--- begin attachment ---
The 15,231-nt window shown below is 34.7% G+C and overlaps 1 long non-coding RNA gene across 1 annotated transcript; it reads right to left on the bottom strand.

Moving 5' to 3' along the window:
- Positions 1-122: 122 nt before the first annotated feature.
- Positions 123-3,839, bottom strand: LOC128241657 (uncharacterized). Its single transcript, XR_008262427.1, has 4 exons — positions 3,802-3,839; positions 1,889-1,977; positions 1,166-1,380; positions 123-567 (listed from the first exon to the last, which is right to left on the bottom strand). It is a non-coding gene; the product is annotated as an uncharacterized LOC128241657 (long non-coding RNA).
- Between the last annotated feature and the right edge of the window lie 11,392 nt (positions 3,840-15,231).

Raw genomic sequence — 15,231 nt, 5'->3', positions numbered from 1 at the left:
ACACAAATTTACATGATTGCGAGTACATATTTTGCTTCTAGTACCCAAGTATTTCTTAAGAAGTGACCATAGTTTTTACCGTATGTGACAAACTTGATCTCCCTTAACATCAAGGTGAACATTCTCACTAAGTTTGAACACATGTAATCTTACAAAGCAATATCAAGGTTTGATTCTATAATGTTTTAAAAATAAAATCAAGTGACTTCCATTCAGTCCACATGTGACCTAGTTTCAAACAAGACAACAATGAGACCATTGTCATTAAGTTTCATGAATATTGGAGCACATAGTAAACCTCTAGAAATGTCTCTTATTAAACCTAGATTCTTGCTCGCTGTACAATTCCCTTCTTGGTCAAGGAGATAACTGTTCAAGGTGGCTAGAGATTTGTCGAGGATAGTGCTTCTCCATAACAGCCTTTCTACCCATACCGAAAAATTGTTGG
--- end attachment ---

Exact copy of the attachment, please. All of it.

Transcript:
The 15,231-nt window shown below is 34.7% G+C and overlaps 1 long non-coding RNA gene across 1 annotated transcript; it reads right to left on the bottom strand.

Moving 5' to 3' along the window:
- Positions 1-122: 122 nt before the first annotated feature.
- Positions 123-3,839, bottom strand: LOC128241657 (uncharacterized). Its single transcript, XR_008262427.1, has 4 exons — positions 3,802-3,839; positions 1,889-1,977; positions 1,166-1,380; positions 123-567 (listed from the first exon to the last, which is right to left on the bottom strand). It is a non-coding gene; the product is annotated as an uncharacterized LOC128241657 (long non-coding RNA).
- Between the last annotated feature and the right edge of the window lie 11,392 nt (positions 3,840-15,231).

Raw genomic sequence — 15,231 nt, 5'->3', positions numbered from 1 at the left:
ACACAAATTTACATGATTGCGAGTACATATTTTGCTTCTAGTACCCAAGTATTTCTTAAGAAGTGACCATAGTTTTTACCGTATGTGACAAACTTGATCTCCCTTAACATCAAGGTGAACATTCTCACTAAGTTTGAACACATGTAATCTTACAAAGCAATATCAAGGTTTGATTCTATAATGTTTTAAAAATAAAATCAAGTGACTTCCATTCAGTCCACATGTGACCTAGTTTCAAACAAGACAACAATGAGACCATTGTCATTAAGTTTCATGAATATTGGAGCACATAGTAAACCTCTAGAAATGTCTCTTATTAAACCTAGATTCTTGCTCGCTGTACAATTCCCTTCTTGGTCAAGGAGATAACTGTTCAAGGTGGCTAGAGATTTGTCGAGGATAGTGCTTCTCCATAACAGCCTTTCTACCCATACCGAAAAATTGTTGG